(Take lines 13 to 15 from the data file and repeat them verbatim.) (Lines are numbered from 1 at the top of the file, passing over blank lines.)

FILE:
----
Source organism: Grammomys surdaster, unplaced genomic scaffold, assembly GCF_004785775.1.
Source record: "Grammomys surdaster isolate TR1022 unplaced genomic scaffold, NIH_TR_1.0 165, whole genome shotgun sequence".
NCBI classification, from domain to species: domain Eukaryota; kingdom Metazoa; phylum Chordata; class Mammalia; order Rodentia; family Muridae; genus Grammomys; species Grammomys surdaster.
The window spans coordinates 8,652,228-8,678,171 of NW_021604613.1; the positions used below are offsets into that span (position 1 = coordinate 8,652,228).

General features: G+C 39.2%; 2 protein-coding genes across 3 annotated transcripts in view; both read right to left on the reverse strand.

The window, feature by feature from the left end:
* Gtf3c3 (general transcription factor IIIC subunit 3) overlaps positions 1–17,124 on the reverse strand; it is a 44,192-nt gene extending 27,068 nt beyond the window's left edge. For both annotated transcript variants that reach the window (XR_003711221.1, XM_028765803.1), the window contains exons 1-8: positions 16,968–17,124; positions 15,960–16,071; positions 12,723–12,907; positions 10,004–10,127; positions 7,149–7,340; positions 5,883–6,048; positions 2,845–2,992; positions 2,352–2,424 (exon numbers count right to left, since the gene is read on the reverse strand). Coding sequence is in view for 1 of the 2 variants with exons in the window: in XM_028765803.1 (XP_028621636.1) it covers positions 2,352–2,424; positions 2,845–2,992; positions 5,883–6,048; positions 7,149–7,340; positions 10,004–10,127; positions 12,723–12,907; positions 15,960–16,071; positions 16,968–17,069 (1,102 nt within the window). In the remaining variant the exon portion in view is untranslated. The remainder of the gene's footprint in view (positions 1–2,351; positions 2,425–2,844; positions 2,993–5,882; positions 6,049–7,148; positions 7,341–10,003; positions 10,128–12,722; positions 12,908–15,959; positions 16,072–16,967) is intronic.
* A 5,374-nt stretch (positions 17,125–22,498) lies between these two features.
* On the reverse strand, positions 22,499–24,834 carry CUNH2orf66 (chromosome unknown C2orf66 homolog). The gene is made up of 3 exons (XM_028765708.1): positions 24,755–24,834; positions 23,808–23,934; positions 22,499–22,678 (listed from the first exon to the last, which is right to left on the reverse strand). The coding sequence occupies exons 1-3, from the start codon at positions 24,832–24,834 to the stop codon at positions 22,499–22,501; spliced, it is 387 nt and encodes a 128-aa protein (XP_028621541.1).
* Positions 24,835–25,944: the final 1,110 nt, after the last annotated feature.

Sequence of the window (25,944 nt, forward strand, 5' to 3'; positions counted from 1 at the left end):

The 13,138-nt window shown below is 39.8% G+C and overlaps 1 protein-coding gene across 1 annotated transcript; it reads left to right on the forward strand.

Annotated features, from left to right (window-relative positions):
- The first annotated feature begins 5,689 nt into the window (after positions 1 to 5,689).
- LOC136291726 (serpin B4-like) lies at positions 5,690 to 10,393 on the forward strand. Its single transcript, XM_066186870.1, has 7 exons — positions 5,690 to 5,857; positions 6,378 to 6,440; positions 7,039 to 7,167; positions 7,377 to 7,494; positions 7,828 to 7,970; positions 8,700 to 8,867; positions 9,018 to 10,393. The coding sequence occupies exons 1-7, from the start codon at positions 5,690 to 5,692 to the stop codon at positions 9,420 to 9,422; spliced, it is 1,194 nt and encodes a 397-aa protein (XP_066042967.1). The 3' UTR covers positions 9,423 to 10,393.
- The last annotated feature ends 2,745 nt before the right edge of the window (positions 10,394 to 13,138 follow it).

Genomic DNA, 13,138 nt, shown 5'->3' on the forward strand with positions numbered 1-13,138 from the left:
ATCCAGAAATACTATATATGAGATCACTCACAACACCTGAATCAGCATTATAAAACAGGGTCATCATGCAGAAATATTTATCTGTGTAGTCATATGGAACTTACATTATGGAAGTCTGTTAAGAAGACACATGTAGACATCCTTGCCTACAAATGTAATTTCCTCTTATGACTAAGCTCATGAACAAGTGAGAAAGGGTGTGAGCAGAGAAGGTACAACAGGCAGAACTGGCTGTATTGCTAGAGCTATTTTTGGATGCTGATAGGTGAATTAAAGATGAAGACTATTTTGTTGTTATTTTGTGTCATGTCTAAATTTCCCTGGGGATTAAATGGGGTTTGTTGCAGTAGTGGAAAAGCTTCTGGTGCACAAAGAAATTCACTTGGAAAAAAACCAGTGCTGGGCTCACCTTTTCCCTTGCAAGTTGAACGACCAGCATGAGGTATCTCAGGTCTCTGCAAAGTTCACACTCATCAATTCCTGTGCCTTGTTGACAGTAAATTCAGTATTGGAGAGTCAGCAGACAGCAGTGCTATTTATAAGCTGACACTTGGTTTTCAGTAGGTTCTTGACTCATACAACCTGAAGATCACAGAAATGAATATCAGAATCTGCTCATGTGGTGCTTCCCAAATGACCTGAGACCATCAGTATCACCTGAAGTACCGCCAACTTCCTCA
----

Annotated features, from left to right (window-relative positions):
- The first annotated feature begins 5,689 nt into the window (after positions 1 to 5,689).
- LOC136291726 (serpin B4-like) lies at positions 5,690 to 10,393 on the forward strand. Its single transcript, XM_066186870.1, has 7 exons — positions 5,690 to 5,857; positions 6,378 to 6,440; positions 7,039 to 7,167; positions 7,377 to 7,494; positions 7,828 to 7,970; positions 8,700 to 8,867; positions 9,018 to 10,393. The coding sequence occupies exons 1-7, from the start codon at positions 5,690 to 5,692 to the stop codon at positions 9,420 to 9,422; spliced, it is 1,194 nt and encodes a 397-aa protein (XP_066042967.1). The 3' UTR covers positions 9,423 to 10,393.